A better discount to a single product, or to a product bundle, would likely produce superior results.

Thanks for sharing.

Hi Ramit,

I was in on that list, I even remember the email plus thinking to myself: “What? A discount? That is strange…”
About a month before that I had gotten into Call to Action right after launching a product with Zero to launch, and that prevented me from joining any other course but… I didn’t even check the courses though… I read through and then said bye-bye…
It felt a bit like a scam–please don’t take this the wrong way, I fully trust you. But it just felt that it wasn’t you or IWT, that it was somebody else writing this email… Then I saw one of the readers reacting with that comment you posted here, and I thought to myself: “Yeah! Lets see how this plays out”

Soooo, to bring a bit of optimism to this reply, after reading your response to that comment–we can’t see in the picture here– which was something like: “you will soon find out” I thought to myself: “Oh! This is a test…Of course! Ok! I get it now, I just need to wait and see what happens”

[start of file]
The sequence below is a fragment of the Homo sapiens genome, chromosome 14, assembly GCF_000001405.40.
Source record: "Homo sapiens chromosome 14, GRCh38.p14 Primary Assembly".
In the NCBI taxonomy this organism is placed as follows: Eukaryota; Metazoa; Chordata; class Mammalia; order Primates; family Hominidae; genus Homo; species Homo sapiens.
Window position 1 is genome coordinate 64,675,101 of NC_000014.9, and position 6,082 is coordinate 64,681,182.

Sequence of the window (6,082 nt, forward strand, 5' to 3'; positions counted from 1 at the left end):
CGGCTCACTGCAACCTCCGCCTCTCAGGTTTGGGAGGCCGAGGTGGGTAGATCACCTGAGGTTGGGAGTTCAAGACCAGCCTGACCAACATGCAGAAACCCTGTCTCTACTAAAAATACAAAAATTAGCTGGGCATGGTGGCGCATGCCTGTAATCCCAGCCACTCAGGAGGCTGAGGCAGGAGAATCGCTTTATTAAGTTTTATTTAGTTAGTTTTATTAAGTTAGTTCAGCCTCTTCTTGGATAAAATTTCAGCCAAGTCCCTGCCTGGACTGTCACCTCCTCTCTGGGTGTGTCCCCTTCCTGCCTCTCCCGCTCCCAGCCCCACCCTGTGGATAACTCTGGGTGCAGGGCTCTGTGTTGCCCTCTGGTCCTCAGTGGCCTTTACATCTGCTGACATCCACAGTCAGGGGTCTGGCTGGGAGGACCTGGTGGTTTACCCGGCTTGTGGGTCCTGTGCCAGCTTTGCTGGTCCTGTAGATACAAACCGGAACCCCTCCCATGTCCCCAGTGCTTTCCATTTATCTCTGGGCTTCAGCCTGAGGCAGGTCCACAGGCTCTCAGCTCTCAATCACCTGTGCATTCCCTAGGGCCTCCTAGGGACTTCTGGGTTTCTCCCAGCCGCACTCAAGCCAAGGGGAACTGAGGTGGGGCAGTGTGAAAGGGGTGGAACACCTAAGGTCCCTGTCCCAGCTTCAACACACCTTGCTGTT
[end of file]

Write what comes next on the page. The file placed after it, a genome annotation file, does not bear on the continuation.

Bottom line, we all learn from you and along with you. Through your emails, courses and tests, but to learn, we have to, as you say yourself, trust the system, do our work and be patient! 😉

Thank you,

Wow – I wrote you a whole e-mail and ended up not sending it because I figured you were testing something. I definitely wanted to take advantage of the discount because I knew you’d probably never do another one again but I couldn’t justify the spend since I blew my budget on Christmas gifts. Though I was seriously tempted to… I sat down and looked at the $100 discount for Earn1k — This would take me less than 1 day to earn back at my hourly job so I don’t have to jump on this TODAY. I can buy it at the full price and it would be a better timing for me.

A lot of great considerations offered by other folks and here is one that might help, Ramit:

What was going on in the macro environment and lives of your subscribers at the time of these emailed offers?